The Meaning of the Wave

At this point we have a bit of a mystery. We've seen that electrons, under some circumstances will behave like particles, and under other circumstances will behave like a wave. But a wave of what? A wave implies that something is oscillating. In a water wave, the water itself goes up and down. In a sound wave, air pressure oscillates as the wave passes through. In a light wave, there's an electric and magnetic field that oscillate, as Maxwell and Hertz showed. With an electron wave, there's got to be something oscillating, but what?

To answer this, let's go back and reconsider Young's experiment. Stripping away the details, we shine light through a couple of slits, we place a screen behind the slits to observe the result, and an interference pattern appears on the screen. The screen is brightest where the amplitude of the wave striking the screen is greatest, and where the amplitude is small, the screen is dim. (Amplitude is a word physicists use to describe the size of the oscillations in a wave. For example, in a water wave, the amplitude refers to the height of the wave. In a light wave, the amplitude refers to the size of the fluctuations in the electric field, etc.)

Now let's think of this in terms of particles (photons). The photons pass through the slits and strike the screen. (Then they bounce off in all directions; some of them reach our eyes, and so we're able to see that the screen is lit up.) The bright stripes on the screen are bright because lots of photons are hitting there, while places where very few photons strike will be dim.

Finally, let's consider a single photon. It passes through the slits and strikes the screen. Where is it going to hit? Well, they're hitting all over the place, so we really can't tell for sure where this one is going to go. On the other hand, we can state with confidence that it will probably hit one of the places on the screen where it's bright, since that's where most of them are hitting. (That's why it's bright, remember?) And the brightness of the light on the screen depends on the amplitude of the light wave at that point. (To be more specific, the brightness depends on the square of the amplitude.)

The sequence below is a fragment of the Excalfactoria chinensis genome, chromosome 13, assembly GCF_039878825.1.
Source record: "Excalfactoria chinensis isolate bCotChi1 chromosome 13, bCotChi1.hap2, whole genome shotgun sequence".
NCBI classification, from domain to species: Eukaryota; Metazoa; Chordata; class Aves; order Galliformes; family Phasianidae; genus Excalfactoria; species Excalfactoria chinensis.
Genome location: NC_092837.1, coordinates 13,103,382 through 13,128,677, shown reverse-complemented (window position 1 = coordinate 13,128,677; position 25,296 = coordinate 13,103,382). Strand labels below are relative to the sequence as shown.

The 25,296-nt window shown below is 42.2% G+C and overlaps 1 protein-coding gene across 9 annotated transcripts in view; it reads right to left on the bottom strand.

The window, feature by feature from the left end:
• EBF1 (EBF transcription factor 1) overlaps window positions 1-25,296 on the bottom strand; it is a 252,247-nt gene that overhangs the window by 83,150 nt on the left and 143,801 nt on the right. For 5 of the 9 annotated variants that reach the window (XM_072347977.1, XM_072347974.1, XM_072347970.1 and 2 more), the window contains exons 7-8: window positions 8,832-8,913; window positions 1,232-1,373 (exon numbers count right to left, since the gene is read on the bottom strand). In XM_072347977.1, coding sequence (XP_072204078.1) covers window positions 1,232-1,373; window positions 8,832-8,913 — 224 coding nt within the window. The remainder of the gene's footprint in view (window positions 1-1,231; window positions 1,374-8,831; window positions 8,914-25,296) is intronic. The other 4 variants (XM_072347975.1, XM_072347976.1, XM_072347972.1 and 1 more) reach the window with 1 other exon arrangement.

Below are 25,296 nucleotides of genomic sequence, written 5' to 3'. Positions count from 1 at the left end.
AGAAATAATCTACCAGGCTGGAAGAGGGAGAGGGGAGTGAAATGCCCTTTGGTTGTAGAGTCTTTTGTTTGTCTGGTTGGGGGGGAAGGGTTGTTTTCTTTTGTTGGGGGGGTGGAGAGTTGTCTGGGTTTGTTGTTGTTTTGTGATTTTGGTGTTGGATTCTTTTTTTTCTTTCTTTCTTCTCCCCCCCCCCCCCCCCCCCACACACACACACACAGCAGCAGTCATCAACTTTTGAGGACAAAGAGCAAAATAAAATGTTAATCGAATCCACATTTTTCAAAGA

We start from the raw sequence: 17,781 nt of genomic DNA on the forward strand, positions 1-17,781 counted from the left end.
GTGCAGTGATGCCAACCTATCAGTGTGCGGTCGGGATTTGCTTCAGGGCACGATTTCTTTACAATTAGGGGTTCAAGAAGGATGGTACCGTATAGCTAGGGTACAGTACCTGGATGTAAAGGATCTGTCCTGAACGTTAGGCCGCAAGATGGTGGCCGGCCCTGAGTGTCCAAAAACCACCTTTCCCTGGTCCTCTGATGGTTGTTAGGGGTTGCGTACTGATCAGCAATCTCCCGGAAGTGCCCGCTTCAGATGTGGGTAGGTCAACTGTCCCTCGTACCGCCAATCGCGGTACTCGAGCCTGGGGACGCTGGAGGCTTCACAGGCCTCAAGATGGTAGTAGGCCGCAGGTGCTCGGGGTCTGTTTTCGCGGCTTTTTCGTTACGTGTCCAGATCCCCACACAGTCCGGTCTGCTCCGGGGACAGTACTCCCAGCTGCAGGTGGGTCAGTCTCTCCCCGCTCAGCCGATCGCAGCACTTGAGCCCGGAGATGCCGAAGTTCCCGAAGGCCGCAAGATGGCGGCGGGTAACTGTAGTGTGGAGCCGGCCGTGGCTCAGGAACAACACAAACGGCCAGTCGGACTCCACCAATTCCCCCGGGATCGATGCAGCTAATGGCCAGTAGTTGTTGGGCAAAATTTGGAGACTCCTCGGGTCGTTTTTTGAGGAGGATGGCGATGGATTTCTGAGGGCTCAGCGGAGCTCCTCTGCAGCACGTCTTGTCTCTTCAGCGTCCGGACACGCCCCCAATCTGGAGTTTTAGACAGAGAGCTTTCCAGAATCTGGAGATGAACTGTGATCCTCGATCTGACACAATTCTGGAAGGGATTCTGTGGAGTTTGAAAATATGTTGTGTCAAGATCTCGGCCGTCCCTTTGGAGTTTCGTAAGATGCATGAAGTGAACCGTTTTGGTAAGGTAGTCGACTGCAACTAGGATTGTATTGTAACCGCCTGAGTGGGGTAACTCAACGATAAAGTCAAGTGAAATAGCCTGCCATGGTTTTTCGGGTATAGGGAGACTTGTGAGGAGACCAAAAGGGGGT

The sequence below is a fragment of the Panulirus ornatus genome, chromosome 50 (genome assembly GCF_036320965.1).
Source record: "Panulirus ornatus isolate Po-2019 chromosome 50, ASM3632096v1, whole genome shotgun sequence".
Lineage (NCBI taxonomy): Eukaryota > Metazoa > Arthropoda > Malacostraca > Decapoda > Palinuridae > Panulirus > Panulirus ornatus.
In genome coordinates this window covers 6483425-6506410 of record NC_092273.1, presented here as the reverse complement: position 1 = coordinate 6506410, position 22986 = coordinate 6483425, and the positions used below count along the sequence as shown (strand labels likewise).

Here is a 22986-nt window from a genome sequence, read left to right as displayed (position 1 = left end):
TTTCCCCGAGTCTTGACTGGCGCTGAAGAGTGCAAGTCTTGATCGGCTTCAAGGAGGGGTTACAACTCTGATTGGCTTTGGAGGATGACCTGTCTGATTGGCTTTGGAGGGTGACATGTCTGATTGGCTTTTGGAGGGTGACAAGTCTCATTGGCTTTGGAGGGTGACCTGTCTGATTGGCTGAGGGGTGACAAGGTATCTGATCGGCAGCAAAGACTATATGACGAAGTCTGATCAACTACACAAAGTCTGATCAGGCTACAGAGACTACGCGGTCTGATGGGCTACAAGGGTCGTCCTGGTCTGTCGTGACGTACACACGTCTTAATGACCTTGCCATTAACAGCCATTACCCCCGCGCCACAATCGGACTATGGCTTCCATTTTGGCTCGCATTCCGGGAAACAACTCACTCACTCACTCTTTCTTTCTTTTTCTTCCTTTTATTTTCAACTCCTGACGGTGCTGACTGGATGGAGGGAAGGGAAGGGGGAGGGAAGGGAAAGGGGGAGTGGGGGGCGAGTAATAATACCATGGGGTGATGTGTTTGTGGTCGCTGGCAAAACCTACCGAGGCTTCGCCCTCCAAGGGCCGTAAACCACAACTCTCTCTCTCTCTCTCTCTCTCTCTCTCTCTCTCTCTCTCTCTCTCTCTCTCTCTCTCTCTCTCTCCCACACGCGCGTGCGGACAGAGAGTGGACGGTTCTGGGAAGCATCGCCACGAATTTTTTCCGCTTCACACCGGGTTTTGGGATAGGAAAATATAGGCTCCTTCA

So we've linked the amplitude of the wave to the number of photons in that area, and the number of photons in an area to the probability of any given photon being in that area. This is how the wave and the particle are related in wave­particle duality. The amplitude of the wave tells us the probability of a particle being there. We can think of the wave as a wave of probability.

So Young's experiment works like this. Suppose instead of a whole beam of light, we launch just a single photon through the slits and observe where it hits the screen. From the time the photon passes through the slits, we don't know where it is until we "measure" its location by letting it hit the screen. In the meantime, the wave travels from the slits to the screen, and the amplitude of the wave determines the probability of where we'll find the photon when we do measure its location. I've put this last bit in bold print, because it's a central fact of wave­particle duality, whether we're dealing with photons, electrons, neutrinos, or whatever.

From many waves, one
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